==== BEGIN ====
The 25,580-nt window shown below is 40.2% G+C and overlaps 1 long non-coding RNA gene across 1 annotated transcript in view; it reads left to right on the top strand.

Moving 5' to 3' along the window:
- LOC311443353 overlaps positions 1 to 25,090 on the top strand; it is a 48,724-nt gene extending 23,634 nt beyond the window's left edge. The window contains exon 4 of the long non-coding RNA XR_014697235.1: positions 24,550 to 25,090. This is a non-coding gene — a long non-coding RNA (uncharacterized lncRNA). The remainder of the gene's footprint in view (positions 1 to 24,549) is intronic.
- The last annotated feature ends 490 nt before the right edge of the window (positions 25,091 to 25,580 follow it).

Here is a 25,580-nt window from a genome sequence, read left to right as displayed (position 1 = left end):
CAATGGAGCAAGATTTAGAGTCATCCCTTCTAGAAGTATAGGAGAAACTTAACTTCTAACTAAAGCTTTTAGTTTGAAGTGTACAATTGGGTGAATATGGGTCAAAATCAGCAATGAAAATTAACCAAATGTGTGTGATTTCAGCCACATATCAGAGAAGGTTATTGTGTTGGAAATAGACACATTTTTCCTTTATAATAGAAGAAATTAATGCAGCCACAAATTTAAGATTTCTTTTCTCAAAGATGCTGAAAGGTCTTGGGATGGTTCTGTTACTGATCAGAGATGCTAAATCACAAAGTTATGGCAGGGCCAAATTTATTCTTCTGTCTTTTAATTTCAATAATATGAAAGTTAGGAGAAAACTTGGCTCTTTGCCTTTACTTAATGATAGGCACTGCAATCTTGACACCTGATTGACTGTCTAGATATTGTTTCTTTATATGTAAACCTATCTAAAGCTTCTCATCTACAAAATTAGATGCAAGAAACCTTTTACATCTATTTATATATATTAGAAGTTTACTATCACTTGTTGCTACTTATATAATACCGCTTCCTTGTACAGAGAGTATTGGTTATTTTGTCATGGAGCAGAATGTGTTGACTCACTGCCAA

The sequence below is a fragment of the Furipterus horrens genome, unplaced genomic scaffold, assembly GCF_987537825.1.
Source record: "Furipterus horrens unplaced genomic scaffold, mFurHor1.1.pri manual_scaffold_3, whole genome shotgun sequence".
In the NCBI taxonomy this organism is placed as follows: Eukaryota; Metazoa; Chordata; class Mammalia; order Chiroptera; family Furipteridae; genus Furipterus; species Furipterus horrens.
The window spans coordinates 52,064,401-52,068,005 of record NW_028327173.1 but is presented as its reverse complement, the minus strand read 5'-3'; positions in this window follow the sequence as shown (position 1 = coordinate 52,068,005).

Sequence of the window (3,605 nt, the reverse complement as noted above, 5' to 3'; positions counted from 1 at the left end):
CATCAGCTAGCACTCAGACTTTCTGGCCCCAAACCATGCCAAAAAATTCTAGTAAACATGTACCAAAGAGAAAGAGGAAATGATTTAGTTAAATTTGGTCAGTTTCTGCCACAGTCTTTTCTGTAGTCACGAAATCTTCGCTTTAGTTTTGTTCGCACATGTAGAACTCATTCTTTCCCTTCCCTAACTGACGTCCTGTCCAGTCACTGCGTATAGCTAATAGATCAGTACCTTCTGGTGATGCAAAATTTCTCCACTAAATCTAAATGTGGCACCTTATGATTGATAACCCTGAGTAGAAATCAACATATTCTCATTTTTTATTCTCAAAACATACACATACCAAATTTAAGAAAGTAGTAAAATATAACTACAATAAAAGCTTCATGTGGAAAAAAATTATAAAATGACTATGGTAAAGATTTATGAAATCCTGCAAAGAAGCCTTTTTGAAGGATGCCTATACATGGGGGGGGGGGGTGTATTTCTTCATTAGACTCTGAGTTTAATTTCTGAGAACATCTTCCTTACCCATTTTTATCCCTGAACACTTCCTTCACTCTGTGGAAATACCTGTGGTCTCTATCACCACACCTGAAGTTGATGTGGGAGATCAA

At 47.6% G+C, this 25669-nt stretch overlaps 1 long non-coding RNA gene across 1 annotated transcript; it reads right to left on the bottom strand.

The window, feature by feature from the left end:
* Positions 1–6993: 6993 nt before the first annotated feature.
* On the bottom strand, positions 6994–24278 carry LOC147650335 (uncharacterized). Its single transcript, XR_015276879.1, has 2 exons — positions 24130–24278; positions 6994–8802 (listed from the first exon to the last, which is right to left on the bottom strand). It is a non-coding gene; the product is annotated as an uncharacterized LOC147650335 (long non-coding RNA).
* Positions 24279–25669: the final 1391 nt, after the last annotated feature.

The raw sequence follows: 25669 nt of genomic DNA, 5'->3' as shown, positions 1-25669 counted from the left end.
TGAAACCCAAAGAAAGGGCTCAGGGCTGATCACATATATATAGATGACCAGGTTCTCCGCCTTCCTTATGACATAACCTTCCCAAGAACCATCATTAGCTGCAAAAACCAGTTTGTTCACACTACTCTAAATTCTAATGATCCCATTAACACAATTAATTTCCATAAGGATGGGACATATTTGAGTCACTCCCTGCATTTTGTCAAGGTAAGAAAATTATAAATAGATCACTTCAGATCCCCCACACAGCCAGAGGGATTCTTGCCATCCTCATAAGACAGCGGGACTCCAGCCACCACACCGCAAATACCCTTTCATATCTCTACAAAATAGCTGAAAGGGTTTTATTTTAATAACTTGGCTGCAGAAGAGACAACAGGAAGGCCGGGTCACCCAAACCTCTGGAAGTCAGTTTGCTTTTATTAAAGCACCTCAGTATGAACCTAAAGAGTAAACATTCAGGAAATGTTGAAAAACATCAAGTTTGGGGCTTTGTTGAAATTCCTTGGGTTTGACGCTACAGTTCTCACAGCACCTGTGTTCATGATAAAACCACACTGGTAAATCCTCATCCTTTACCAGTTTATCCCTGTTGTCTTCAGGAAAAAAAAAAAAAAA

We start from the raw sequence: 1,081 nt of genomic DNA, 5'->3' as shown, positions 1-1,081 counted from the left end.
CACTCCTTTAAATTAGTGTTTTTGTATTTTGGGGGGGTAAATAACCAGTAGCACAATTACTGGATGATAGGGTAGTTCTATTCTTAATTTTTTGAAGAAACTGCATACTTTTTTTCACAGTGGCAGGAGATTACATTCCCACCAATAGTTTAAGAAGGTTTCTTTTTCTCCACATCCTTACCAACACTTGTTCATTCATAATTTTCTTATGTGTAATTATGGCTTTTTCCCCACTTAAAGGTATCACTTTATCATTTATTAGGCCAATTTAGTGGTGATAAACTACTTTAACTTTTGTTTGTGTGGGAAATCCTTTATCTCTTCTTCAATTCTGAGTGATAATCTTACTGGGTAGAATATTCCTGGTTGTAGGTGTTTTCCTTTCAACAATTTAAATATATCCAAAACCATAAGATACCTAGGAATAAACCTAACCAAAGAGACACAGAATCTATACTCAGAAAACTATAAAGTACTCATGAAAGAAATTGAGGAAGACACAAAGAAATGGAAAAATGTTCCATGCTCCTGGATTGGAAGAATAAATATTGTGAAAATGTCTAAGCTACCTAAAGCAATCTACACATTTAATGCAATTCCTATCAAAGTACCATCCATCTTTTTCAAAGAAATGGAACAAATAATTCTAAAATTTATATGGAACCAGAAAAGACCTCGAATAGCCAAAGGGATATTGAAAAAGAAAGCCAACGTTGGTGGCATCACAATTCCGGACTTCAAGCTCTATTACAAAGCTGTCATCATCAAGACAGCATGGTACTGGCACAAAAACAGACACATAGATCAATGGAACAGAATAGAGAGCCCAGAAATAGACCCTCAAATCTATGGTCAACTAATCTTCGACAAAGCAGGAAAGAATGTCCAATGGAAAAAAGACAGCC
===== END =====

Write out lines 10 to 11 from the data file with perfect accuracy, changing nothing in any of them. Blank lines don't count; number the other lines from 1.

The window spans coordinates 52,064,401-52,068,005 of record NW_028327173.1 but is presented as its reverse complement, the minus strand read 5'-3'; positions in this window follow the sequence as shown (position 1 = coordinate 52,068,005).

Sequence of the window (3,605 nt, the reverse complement as noted above, 5' to 3'; positions counted from 1 at the left end):